Regarding the "philosopher's nothing":

This present moment exists, and it has no cause since our universe is a
four dimensional structure (time is a subjective phenomenon).  This
timeless existence of this moment establishes that "nothingness" cannot
exist.  In short: It is an impossible state.  The question then becomes:
"Why should this present moment exist, and what else might also exist?"  So
far, the answer suggested by our latest discoveries and reasoning suggests:
a lot.

Jason

On Tue, Jan 31, 2012 at 6:07 PM, David Nyman <da...@davidnyman.com> wrote:

> On 31 January 2012 22:55, John Mikes <jami...@gmail.com> wrote:
>
> I agree with what you say, John.  When we reach such a pitch of
> puzzlement about our very categories of thought it's a sure sign that
> we're bumping into some human limitation or other.  Temporary or
> permanent, who knows?  But still, I'd opt for puzzlement, delusive or
> not, rather than dismiss, trivialise or deny it.
>
> As to what "exists", it all depends on context, but when it comes to
> sharing our theorising I agree with Bruno: we must state our
> assumptions and draw defensible conclusions from them.  Mere
> statements of belief may be personally consoling but are a barrier to
> communication and the joint development of ideas.
>
> David
>
> > David Nyman wrote:
> > --------
> > On 25 January 2012 19:46, meekerdb <meeke...@verizon.net> wrote:
> >>  Note that the theories I mentioned do not assume a spacetime vacuum.
> One
> >> may say they assume a potentiality for a spacetime vacuum, but to deny
> >> even
> >> potential would be to deny that anything can exist.
> >>
> > But surely that denial is precisely the point of the "philosopher's
> > nothing"?  I'm not sure why you would say that pointing to a "negative
> > potential" for anything to exist is incoherent (illogical,
> > inconsistent, or whatever).  Of course it's a dead-end, explanatorily
> > useless, a mystery if you will.  Given that there is something, some
> > aspect of that something will always have to be accepted as given.
> > That's the nature of explanation; the philosopher's nothing is what
> > you get if you push explanation past its breaking point.
> > David
> > ---------------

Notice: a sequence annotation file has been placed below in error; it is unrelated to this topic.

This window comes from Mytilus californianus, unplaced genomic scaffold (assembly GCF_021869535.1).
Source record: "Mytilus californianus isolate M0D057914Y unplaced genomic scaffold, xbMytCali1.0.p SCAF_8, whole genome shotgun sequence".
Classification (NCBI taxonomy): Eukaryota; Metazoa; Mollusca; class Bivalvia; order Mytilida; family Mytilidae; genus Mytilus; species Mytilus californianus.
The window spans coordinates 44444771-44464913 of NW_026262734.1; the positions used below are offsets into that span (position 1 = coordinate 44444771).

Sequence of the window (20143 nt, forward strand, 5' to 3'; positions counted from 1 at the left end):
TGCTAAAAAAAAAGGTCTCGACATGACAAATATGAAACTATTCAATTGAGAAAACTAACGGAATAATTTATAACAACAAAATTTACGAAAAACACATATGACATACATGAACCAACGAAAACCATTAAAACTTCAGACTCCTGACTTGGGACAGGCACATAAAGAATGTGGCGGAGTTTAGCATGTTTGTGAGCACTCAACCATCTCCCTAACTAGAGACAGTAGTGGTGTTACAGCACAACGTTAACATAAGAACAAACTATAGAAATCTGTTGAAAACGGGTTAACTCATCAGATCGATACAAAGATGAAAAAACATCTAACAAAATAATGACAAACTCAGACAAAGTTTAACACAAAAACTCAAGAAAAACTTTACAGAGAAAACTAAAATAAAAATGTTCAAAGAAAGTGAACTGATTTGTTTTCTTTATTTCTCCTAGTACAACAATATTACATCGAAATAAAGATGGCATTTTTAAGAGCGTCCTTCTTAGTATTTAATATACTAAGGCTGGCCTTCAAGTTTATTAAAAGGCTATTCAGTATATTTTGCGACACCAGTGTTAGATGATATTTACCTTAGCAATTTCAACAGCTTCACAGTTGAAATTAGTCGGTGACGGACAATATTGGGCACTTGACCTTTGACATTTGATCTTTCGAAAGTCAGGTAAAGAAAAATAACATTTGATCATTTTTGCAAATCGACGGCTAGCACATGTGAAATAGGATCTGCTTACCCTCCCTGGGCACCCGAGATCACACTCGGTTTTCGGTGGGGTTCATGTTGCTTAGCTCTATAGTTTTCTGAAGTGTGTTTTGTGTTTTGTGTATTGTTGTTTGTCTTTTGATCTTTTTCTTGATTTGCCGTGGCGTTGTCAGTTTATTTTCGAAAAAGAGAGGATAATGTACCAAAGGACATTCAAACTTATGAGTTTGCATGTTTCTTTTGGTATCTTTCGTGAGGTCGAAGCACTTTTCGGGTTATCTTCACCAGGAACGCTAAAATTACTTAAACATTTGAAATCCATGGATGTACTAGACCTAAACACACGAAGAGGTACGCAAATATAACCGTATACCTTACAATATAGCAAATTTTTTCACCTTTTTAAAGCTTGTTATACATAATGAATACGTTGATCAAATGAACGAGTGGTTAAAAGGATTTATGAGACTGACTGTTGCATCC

> > David, it is still our 'human' (restricted?) logic and capabilities.
> > Brent (whom I esteem a lot) concluded:
> >
> >>> That's the philsopher's idea of 'nothing', but it's not clear that it's
> >>> even
> >> coherent.  Our concepts of 'nothing' obviously arise from the idea of
> >> eliminating 'something' until no 'something' remains.  It is hardly fair
> >> to
> >> criticize physicists for using a physical, operational concept of
> nothing.
> >>  Note that the theories I mentioned do not assume a spacetime vacuum.
> One
> >> may say they assume a potentiality for a spacetime vacuum, but to deny
> >> even
> >> potential would be to deny that anything can exist.
> >>
> >> Brent
> > --------------------
> > Why should "philosophers" be 'smarter' than you or me? granted, they
> > specialize in
> > a different domain, but still use 'human' (i.e. restricted) logic.
> > What I would like to 'change' in your remark is the replacement of the
> 1st
> > "given" (that
> > there is something) by "assuming", closer to my agnostic wording. Also,
> the
> > 2nd
> > "given" is suspect: acceptble as we think it is 'given'.
> > Dead end is in our views, not from the aspects of the infinite
> complexity we
> > (= our
> > world) is part of. "Mystery"? as long as we do not learn the details and
> > process of it.
> > The main point is that "nothing' pointing to a hiatus in our limited
> > knowledge.
> > (And that pertains to physics as well when one mentions a 'vacuum',
> > spacetime or any).
> > Do you have an idea for identifying "exist"? (And I am not talking
> physics).
> >
> > Just rambling
> >
> > John M
> >
> >
> >
> >
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